0
$\begingroup$

My thesis is based on GAM and GLM. But my dependent variable is a proportion, meaning that $y \in (0,1)$ then I thought a better fit for this was the beta regression but this one is not considered in the GLM. What other distribution can I use for this dependent variable? I used the normal with the link function identity and log but I need another one to make a comparison.

$\endgroup$
  • $\begingroup$ Does it have to be a GLM sensu stricto? GLM-like algorithms are available for beta regression, for example in the betareg package for R. A GAM version is avialable in the mgcv package via family betar. $\endgroup$ – Reinstate Monica - G. Simpson Nov 28 '19 at 18:47
  • $\begingroup$ Yes, my thesis is a GLM vs GAM. But technically I can't use the beta uniparametric because is not with the exponential family. $\endgroup$ – Lexie Walker Nov 28 '19 at 22:35
  • $\begingroup$ I'm assuming that you don't have the sample total counts, that this is a true proportion? If so (true proportion) perhaps the quasi-binomial familyl, where you're just assuming a mean and variance relationship would be OK? $\endgroup$ – Reinstate Monica - G. Simpson Nov 29 '19 at 15:32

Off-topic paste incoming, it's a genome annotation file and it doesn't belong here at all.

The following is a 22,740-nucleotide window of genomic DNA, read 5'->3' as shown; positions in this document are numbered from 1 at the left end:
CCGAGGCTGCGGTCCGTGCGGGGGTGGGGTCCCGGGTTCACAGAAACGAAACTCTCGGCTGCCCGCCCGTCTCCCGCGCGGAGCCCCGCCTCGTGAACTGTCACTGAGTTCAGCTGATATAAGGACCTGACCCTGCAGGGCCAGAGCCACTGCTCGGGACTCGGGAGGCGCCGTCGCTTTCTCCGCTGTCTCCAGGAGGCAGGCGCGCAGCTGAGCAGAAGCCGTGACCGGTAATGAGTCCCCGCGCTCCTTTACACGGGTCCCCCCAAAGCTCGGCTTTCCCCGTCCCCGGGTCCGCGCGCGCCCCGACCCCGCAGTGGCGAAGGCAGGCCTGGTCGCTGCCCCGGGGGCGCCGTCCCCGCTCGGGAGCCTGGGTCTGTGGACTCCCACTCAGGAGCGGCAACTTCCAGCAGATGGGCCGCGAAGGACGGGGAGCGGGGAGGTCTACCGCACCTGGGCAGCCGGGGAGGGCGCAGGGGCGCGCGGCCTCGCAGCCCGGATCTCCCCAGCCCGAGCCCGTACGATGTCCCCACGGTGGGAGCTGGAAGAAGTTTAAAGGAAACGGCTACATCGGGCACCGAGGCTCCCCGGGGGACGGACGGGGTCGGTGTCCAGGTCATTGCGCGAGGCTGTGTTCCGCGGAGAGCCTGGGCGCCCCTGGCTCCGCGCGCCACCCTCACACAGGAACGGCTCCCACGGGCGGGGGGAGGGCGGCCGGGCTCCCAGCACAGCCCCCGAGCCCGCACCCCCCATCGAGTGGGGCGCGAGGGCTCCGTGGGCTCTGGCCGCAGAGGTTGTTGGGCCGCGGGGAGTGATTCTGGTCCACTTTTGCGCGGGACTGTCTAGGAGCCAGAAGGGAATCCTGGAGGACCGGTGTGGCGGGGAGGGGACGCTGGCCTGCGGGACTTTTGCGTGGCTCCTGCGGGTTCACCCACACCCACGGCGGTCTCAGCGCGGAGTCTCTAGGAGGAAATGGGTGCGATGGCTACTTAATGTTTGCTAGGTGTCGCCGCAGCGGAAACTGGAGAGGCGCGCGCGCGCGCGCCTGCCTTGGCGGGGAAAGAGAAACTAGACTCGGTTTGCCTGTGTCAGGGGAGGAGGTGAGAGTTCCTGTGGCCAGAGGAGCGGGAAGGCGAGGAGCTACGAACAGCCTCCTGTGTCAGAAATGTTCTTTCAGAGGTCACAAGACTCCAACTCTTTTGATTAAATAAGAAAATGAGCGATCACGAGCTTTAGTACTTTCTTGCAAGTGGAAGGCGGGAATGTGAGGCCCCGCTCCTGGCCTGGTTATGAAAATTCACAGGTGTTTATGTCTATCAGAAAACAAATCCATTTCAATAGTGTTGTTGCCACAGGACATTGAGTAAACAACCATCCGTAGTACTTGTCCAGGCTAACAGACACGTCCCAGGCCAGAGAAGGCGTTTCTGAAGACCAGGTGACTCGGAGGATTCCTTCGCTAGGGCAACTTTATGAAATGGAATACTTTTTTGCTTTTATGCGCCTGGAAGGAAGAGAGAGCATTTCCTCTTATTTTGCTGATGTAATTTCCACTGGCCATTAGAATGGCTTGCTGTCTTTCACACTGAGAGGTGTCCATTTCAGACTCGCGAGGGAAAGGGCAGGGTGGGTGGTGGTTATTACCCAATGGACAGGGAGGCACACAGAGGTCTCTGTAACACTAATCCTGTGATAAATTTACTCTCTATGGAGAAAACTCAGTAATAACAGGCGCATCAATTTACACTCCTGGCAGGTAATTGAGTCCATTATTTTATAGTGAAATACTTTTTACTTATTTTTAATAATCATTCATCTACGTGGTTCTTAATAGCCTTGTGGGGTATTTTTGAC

• $\begingroup$ Actually my proportion is days a person took a medicine in a month, so technically is a count proportion. $\endgroup$ – Lexie Walker Dec 1 '19 at 0:03
  • $\begingroup$ Then you might model the data as binomial counts. You'll need to see how your software wants such data provided; R for example has several ways in which you can specify the sample totals or the positive (took a pill) and negative counts etc. $\endgroup$ – Reinstate Monica - G. Simpson Dec 2 '19 at 16:44

Your Answer

By clicking “Post Your Answer”, you agree to our terms of service, privacy policy and cookie policy

Browse other questions tagged or ask your own question.